Ingrown toenails are fairly common and usually affect the big toe. The condition happens when the corner or side of your toenail grows into the soft flesh of the toe resulting in pain, redness and sometimes infection. You can often perform ingrown toenail remedies at home on your own or with the help of a friend if you can’t reach your feet easily.

One of the most common causes of ingrown toenails are shoes and socks that fit to tightly. The damp atmosphere inside of the shoe can cause the skin of the toe around the nail to soften and expand and the toenail may begin to curve slightly making it much easier to begin to grow into the soft skin. The toenail is pushed into the skin every time the tight shoes are worn and over time begins to grow into the skin on the toe. This happens most often on the big toe when the nail pushes out or into the sides of the flesh.

 Another common cause of ingrown toenails is the toenails not being cut correctly (not straight across or being cut too short) or by not keeping your feet clean and dry. Tearing or picking at the corners of the nails can also increase the chances of getting an ingrown toenail. The toenail itself can sometimes have an unusual curve causing it to grow into the tissue of the toe, and sometimes it can be caused from injuring the toe. Some people have inherited nail deformities and abnormally shaped nail beds which make them much more susceptible to getting an ingrown toenail.

If undetected and untreated the ingrown toenail can cause infection, eventually even into the bone. Diabetes or impaired blood circulation can accelerate the infection in the toe. If you or someone you know can reach your feet and use simple tools ( ingrown toenail clipper) you can easily treat the ingrown toenail yourself but if this is not possible then you may have to see a doctor.

There are many things people can do themselves to avoid or treat this painful circumstance. Begin by soaking the foot in very warm water for awhile and gently wash the tender area so you can get a good look at what needs to be done before removing any skin or nail. Make sure everything is as sterile as possible; use some gauze with rubbing alcohol on the toe and the tools before and after the procedure. If the toe is just too tender, try using a topical anesthetic and or ice.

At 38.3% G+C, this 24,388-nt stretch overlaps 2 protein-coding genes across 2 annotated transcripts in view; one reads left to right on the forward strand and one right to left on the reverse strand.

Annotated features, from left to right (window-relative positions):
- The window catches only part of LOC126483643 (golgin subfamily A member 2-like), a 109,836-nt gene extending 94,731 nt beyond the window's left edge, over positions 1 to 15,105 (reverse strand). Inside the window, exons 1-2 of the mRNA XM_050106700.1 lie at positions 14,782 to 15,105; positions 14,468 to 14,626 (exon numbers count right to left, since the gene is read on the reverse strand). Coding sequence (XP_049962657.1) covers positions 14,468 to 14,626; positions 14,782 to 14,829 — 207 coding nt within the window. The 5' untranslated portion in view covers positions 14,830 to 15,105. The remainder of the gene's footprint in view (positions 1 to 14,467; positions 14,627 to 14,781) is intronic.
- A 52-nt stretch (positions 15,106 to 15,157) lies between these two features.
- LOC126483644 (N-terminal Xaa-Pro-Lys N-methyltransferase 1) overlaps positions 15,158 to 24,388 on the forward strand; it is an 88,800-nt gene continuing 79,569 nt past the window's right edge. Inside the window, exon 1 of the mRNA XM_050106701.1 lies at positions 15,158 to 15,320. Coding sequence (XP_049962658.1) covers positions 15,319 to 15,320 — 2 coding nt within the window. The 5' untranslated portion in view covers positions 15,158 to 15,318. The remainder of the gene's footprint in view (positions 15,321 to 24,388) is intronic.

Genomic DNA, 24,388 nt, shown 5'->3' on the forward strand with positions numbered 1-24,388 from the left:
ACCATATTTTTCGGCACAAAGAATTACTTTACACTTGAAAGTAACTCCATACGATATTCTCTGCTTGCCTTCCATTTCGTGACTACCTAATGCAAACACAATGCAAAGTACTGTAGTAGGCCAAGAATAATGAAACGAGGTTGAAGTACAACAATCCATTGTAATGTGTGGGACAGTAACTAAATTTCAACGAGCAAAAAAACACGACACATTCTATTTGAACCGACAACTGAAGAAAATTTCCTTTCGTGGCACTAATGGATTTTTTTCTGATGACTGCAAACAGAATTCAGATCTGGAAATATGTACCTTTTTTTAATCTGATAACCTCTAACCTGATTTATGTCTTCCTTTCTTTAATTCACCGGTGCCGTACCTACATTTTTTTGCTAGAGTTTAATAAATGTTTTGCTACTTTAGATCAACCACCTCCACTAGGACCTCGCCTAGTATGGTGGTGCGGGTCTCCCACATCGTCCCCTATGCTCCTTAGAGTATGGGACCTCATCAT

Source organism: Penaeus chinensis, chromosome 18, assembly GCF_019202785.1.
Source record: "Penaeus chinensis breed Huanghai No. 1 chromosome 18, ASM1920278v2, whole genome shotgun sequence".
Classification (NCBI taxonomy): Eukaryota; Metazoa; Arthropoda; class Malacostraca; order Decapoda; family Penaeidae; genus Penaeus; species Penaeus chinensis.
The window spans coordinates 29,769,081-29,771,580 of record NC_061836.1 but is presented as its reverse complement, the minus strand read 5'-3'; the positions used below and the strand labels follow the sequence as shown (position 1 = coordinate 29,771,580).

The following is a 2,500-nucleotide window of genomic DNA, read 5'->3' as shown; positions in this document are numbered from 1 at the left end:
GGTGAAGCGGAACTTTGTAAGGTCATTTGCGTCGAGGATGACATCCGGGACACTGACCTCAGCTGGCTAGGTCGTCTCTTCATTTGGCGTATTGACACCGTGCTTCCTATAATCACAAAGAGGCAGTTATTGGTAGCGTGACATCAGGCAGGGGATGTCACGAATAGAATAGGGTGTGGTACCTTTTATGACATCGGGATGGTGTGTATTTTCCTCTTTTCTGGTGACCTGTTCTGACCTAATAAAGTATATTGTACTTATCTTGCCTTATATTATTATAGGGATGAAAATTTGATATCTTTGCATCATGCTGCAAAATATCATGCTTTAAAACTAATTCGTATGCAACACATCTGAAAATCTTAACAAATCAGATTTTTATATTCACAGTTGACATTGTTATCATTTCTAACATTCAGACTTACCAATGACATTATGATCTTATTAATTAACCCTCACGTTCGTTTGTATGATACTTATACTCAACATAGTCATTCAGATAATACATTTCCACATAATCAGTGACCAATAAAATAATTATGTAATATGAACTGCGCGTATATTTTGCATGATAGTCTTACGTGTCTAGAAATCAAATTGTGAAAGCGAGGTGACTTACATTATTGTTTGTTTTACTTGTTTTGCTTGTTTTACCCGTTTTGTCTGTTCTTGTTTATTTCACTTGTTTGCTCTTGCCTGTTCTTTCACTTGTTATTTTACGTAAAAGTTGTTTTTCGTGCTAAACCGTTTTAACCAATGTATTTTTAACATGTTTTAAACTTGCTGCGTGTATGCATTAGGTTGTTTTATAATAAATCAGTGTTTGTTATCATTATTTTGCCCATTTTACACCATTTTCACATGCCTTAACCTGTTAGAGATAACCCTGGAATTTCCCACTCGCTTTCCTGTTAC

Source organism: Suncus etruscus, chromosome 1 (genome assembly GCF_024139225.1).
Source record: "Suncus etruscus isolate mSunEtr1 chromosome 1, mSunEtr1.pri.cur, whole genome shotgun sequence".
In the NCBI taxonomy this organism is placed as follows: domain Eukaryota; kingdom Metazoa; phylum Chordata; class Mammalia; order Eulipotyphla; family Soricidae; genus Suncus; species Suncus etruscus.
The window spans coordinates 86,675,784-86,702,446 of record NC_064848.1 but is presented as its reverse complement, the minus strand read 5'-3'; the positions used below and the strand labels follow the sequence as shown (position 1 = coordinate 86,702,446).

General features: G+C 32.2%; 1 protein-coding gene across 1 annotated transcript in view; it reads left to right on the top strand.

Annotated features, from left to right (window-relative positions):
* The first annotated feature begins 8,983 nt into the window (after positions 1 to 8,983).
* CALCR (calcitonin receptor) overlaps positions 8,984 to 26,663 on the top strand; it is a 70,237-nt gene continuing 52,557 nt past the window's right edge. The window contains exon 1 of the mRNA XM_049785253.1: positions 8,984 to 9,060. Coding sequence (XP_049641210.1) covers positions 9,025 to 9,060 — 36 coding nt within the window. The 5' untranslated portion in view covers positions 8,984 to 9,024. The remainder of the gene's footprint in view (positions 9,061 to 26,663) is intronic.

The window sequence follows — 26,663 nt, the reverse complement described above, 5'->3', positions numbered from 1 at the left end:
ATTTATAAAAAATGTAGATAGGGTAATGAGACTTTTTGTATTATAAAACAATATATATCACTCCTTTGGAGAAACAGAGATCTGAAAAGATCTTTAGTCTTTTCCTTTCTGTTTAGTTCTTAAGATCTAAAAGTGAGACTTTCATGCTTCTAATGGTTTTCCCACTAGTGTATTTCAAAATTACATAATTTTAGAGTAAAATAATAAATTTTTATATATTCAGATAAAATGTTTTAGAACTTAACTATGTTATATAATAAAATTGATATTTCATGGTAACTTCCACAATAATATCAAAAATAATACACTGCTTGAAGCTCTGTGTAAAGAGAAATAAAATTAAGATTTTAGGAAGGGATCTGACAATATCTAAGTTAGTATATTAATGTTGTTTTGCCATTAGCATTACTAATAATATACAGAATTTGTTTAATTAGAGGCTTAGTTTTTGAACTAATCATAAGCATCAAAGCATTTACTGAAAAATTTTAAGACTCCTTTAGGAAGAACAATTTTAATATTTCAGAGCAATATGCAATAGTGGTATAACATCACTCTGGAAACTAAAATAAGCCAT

However painful it may be, it will only get worse if not treated.  After you get the skin and nail softened up some, you may be able to trim the nail and skin to separate them a bit – if the ingrown toenail clipper alone are not enough to do what you need to do then you can buy an ingrown toe nail kit that will have all the tools you will need. If you still can't clip the nail away ( if it's just too tender)  then try to get something between the nail and the toe. Place fresh bits of cotton or waxed dental floss under the nail to help it grow away from the skin and make sure to change this daily. It may take a week or two to see any progress of the nail growing away from the skin.

With these ingrown toenail remedies you can cure yourself or at least stop the condition from getting worse until you can get to a doctor. Go without shoes or wear something loose for awhile if you can, the goal is to keep pressure off of the toenail. Remember to keep your feet as clean and dry as possible. Continue to pay close attention to the progress or lack of any; if the pain is getting worse and the infection is not clearing up, call your doctor.

My wife gets ingrown toenails, I have even helped her remove a few of them, but this is what she does to help take care of hers.

Hi, my name is Lisa and over the years I have suffered with ingrown toenails. I have never sought medical advice for this but these are a few of the things that have worked for me. For starters I think it's important to wear the right size shoe. I didn't know it but we are to have one thumb-width at the end of our toes and switching to wide-width shoes might help too. If the toe box on your shoes is too small your nails can rub against each other and cause irritation.

The next thing that worked for me is to get regular pedicures. You don't need to go to an expensive spa to do this; I go to the salon right in my local Walmart. I have found one of the ladies to be quite good at extricating the offending cuticle and I will request her every time I go. It's totally worth the $30 once a month to get your nails done right. Make sure they allow ample time to soak before the person starts working on your nails though or it'll hurt. When done properly you should at most feel some mild pressure and then awww, sweet release as the ingrown is removed.

One last note, some people may say to clip your nails a certain way but I've been told (and found through experience to be true) that clipping them straight across is the best way to keep them under better control. I actually had one person many years ago tell me to notch the nail in the middle so that it looked sort of like a hoof. No thank you. That's not only weird looking but creates more sharp edges for socks and such to get caught on.

Like I said, the best "cure" I've found is getting regular pedicures. And don't forget, once you find that magical person who can relieve your pain, tip them well!

Pedicure